The Anoka-Hennepin school board approved a nearly $600 million spending plan for next year, the final budget Superintendent David Law's proposed as he wraps up his eight-year tenure leading the state's largest district.

District officials expect they'll spend about $596 million while bringing in a little more than $569 million in revenue. That means Anoka-Hennepin will draw about $27 million from its $166 million reserve fund balance to make up the difference.

In May, Chief Financial Officer Michelle Vargas told the school board that one-time expenses account for about $23 million of next year's spending.

The board approved the spending plan on a 5-1 vote.

The lone dissenting vote came from board member Matt Audette, who wanted district leaders to provide a line-item breakdown on how much money Anoka-Hennepin schools spend on social-emotional learning and equity initiatives.

"I don't feel comfortable supporting the budget to include those programs in it," Audette said.

The Anoka-Hennepin School District's budgetary fortunes stand in contrast to the metro area's two other large districts. While Minneapolis and St. Paul schools grapple with steep declines in state funding as a result of shrinking enrollments, Anoka-Hennepin, the state's largest district, is expecting $8 million more from the state than it received this year.

Enrollment for the 2021-22 school year was a little more than 38,000 students, according to state records. District officials estimate about 300 more will enroll in Anoka-Hennepin schools next year.

The largest slice of the district's overall budget is personnel. Officials estimate salaries and benefits will account for nearly 80% of the general fund, about $476.5 million. Wages alone will cost the district about $354.8 million.

The district will spend $14.5 million more on personnel than it did this year.

Part of that is a 2% cost-of-living increase for Anoka-Hennepin educators, per the district's contract with its teachers union. Officials expect they'll also hire the equivalent of 14 full-time teachers due to increased enrollment.

Anoka-Hennepin also will spend $1 million on elementary math interventionists, about 10 full-time equivalents. The district also is spending $750,000 on middle school math and literacy coaches, the equivalent of three full-time positions.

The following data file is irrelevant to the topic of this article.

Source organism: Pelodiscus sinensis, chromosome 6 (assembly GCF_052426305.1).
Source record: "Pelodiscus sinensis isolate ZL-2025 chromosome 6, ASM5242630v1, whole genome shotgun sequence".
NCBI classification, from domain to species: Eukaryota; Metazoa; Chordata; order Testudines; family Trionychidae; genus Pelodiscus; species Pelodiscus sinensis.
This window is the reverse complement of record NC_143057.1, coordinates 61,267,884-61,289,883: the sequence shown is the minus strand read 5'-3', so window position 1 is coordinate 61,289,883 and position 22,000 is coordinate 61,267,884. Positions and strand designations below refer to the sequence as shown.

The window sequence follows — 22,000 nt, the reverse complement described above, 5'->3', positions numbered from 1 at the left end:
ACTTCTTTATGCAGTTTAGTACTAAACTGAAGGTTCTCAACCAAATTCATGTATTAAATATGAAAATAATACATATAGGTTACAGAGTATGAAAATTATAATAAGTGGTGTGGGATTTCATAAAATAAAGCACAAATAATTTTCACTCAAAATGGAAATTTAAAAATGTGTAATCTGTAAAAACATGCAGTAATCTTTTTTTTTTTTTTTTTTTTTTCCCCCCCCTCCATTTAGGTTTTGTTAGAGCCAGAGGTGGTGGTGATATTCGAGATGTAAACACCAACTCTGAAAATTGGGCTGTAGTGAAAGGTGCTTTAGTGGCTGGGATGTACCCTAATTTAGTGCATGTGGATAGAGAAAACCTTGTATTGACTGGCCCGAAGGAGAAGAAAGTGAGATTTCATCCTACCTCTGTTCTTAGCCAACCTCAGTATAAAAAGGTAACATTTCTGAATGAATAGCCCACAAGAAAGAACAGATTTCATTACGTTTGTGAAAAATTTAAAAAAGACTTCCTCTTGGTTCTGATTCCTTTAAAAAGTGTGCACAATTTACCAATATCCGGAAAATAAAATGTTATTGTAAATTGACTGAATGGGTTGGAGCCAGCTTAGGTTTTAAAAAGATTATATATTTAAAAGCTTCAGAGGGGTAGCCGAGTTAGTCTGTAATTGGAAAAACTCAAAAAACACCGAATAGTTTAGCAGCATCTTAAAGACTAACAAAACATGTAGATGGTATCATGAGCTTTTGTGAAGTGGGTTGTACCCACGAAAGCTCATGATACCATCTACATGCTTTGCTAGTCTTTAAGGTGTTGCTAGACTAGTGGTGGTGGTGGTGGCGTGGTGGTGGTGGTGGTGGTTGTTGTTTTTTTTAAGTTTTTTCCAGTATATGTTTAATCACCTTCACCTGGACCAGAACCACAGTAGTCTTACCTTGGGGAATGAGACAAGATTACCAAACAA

Monday's school board meeting also marked Law's last at the helm of Minnesota's largest school district.

Board members praised Law for his collaborative approach and his focus on equity and inclusion during his tenure. Board Chair Marci Anderson introduced a resolution honoring Law for his service to the district and presented him with going-away presents.

"Everybody needs — no matter where they go in life — a little reminder of where they've been," she said.

Anderson presented Law with a certificate and an engraved cribbage board. Members then took turns praising the outgoing superintendent.

"David demonstrates all of the characteristics of a great leader, and Anoka-Hennepin is better for his time here," Board Member Jeff Simon said.

Law was hired away by Minnetonka Public Schools. Law officially begins his new job Friday, and he's been meeting with staff in the west-metro district over the last couple of weeks.

A graduate of Coon Rapids High, Law attended four schools as an elementary student before his family moved into the district. Throughout his farewell address, Law thanked the district's many employees and families, noting how the last two years have been particularly difficult.

"Humbly, I walk away, probably for the last time," Law said.

Earlier this month, the Anoka-Hennepin school board hired former Osseo Superintendent Katherine Maguire to serve as the district's interim leader during the search for a permanent replacement.

The school board will hire a new superintendent by the end of the calendar year.